John McCarter remembers visiting the Field Museum as a youth, and this is something he wants every child in the Chicago area to be able to experience. He has worked very hard to make school visits more effective — from furnishing teachers with lesson plans before they arrive, to building a special cafeteria to accommodate school groups, where three shifts of 450 students eat lunch almost every weekday. While McCarter is proud that the Field has increased the number of schoolchildren visits by 30 percent since 1996, he is not satisfied. "Our goal is to triple the number of visits by inner-city Chicago children," he says. "We have the power to be a great centralizing institution."
With fewer square feet, the MCA in Chicago cannot accommodate as many visitors as some of the larger institutions, but it has a strong tour program that brings in thousands of local schoolchildren. The MCA recently received the Arts & Business Council of Chicago's "On Target" award for its "Stir It Up" college outreach program. The museum also plays host to a teen apprentice program as well as an annual art exhibition for high-school students.
One of the five tenets of the mission at the Smithsonian's NMNH is to be a catalyst for the use of object-based science education in the K-12 school system. With a large education department that relies on close to four hundred volunteer docents, the NMNH runs four hands-on learning facilities, including the Discovery Room, where youngsters can touch a snake skin, model a Japanese kimono, or pet a ten-foot-tall stuffed polar bear. "This museum can be a powerful tool to keep kids interested in science," NMNH director Bob Fri observes.
Buildings and Upkeep
Many magnificent museums were built in the United States around 1900, and the initial "wow" factor that visitors experience when entering these buildings is often a partial reaction to the scope and beauty of their architecture. There is nothing like walking into the Field Museum in Chicago and meeting Sue, a 67-million-year-old T. rex dinosaur that is dwarfed by the museum's immense airy inte-rior, or experiencing the overwhelming scale of the Met's grand entryway. Not surprisingly, maintaining these enormous older structures can be a challenge, particularly when taking into account the precise climate requirements of the vast collections of priceless works on display and in storage. "It would be very easy to put all our money into repairing the heating, ventilating, and air-conditioning systems in this building," says John McCarter of his eighty-year-old facility.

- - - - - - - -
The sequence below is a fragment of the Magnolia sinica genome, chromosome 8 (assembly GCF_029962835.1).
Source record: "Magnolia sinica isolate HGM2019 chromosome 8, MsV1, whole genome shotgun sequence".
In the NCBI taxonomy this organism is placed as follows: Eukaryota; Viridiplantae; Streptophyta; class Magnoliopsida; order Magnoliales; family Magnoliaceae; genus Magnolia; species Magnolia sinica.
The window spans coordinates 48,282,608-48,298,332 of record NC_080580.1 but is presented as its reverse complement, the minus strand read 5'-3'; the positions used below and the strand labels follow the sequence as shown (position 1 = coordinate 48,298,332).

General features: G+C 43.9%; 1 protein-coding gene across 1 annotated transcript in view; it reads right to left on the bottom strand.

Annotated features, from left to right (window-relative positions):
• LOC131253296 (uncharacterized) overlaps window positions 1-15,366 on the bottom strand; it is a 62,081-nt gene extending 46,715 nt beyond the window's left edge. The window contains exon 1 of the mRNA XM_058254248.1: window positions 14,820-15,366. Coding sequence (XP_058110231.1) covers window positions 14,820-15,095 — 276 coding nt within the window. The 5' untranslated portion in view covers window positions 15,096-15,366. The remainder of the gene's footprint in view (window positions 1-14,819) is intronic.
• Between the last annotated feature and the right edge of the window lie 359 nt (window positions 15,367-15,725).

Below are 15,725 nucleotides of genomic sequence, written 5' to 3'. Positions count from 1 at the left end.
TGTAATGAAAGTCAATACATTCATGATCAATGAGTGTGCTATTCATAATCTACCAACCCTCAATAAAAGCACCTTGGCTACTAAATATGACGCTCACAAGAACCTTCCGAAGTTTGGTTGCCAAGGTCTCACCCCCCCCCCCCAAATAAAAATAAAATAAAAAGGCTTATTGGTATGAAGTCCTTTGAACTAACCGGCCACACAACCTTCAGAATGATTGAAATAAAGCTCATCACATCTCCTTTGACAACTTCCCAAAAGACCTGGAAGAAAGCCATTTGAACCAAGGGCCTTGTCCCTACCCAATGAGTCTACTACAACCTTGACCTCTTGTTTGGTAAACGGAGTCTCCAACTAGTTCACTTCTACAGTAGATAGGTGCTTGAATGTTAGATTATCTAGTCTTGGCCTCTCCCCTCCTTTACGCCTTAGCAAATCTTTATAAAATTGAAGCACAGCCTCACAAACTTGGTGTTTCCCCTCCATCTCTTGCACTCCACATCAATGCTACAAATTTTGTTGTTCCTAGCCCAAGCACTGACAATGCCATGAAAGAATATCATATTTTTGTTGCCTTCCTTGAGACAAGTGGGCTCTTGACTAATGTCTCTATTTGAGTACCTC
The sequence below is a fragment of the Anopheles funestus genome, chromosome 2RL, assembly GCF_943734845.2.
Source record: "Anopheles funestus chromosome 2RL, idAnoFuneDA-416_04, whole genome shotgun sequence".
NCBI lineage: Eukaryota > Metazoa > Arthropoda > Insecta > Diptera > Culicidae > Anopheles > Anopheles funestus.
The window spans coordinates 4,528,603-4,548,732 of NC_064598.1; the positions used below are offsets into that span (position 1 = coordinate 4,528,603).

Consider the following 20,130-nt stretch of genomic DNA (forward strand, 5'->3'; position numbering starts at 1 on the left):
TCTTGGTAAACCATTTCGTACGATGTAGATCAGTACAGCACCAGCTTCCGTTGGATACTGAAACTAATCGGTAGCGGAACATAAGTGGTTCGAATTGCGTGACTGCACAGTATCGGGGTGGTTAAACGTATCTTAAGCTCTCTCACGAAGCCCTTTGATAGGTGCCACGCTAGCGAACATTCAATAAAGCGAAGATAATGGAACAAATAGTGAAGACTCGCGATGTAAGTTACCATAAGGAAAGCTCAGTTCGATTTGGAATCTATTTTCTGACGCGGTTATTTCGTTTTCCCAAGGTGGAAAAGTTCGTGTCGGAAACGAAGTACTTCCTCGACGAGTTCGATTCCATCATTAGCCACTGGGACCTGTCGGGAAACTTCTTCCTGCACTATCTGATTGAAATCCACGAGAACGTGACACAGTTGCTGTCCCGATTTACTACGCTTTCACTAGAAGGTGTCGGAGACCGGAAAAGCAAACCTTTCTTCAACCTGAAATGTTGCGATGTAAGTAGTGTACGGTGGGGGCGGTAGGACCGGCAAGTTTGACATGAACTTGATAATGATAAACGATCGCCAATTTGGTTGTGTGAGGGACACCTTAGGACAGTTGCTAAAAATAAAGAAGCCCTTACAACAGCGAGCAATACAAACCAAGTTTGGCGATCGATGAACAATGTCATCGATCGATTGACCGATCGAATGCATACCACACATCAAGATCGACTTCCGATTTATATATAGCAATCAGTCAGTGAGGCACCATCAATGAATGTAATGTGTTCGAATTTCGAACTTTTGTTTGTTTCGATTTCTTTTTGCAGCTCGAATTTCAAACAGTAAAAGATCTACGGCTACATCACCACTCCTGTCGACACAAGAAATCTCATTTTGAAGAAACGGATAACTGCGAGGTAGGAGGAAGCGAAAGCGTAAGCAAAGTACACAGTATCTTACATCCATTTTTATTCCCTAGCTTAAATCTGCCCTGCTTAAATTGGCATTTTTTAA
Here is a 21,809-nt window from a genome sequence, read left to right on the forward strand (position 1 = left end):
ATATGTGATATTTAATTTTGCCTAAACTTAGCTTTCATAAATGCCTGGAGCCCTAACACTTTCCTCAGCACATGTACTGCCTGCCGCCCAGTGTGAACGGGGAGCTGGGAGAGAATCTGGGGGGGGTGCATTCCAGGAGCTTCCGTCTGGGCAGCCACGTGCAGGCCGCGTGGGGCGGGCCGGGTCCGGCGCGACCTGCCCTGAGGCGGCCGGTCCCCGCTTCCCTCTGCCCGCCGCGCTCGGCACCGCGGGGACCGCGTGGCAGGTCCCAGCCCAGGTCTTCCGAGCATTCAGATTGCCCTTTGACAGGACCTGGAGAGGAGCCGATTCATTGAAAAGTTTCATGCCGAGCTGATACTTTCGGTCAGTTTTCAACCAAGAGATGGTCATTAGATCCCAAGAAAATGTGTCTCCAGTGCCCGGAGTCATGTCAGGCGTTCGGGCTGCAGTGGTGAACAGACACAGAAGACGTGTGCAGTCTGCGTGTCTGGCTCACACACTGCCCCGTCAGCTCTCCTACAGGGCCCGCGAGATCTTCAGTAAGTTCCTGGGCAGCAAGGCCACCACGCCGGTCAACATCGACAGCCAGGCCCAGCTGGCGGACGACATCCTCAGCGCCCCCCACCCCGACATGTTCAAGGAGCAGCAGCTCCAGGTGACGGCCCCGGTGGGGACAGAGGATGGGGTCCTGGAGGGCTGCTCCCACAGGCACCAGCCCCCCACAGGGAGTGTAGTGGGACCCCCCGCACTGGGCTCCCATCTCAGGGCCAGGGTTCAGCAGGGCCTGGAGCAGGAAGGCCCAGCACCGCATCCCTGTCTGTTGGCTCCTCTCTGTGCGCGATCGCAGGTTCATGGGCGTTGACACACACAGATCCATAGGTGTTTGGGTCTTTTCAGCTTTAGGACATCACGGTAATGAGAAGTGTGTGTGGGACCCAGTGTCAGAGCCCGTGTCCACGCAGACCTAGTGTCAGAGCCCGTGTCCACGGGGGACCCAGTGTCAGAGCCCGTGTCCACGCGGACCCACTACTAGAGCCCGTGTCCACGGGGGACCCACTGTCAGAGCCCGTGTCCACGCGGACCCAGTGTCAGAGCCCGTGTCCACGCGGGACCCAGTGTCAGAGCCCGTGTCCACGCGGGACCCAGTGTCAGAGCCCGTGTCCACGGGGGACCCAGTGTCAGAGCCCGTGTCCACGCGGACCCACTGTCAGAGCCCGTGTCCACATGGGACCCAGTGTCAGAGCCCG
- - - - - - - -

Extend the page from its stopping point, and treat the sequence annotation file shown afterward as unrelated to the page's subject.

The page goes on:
President and CEO
The Field Museum of Natural History, Chicago
Strategy for the Field:
"More. Faster. Better."
Operating expenses FY '99:
Square feet he oversees: Close to a million
Web site: www.fieldmuseum.org
Best part of his job:
"Knowing that we are having an impact on kids' lives and doing important research on the environment."
While the Field has plans to build a new wing on a vacant plot nearby, the Met's main building on the Upper East Side in Manhattan has a fixed footprint. "We have to be very creative with our space," says Deborah Winshel of the 1880 central structure of the Met, which has newer wings that cover four city blocks. Whether it's eking out extra room from unused air shafts, building up, or renovating existing gallery space to make more efficient use of it, construction at the Met is almost nonstop, a fact that is complicated by the current New York City building boom.
Newer buildings pose their own set of challenges and rewards. J. Carter Brown (MBA 1958), former director of the National Gallery of Art in Washington, D.C., notes that when he embarked on expanding the Gallery, he first had to find a contractor who understood that the new building needed to last for centuries, not decades. The ten years that it took to conceive, plan, and build the East Building were well-spent, judging by the superb reception the I.M. Pei-designed structure has received, including its recent designation by Architecture magazine as one of the ten best buildings of the 20th century.
In Chicago, after completing a successful capital campaign, the MCA built a new home for its collection. Given that it is located in the center of a city known for its affinity for architecture, it is not surprising that the MCA's 1996 building is a spectacular structure that has increased the museum's visibility and visitorship. This light, open, and completely handicapped-accessible facility attracts tourists from around the world, and its signature fish-eye spiral staircase is a work of art itself.
The Outcome of Income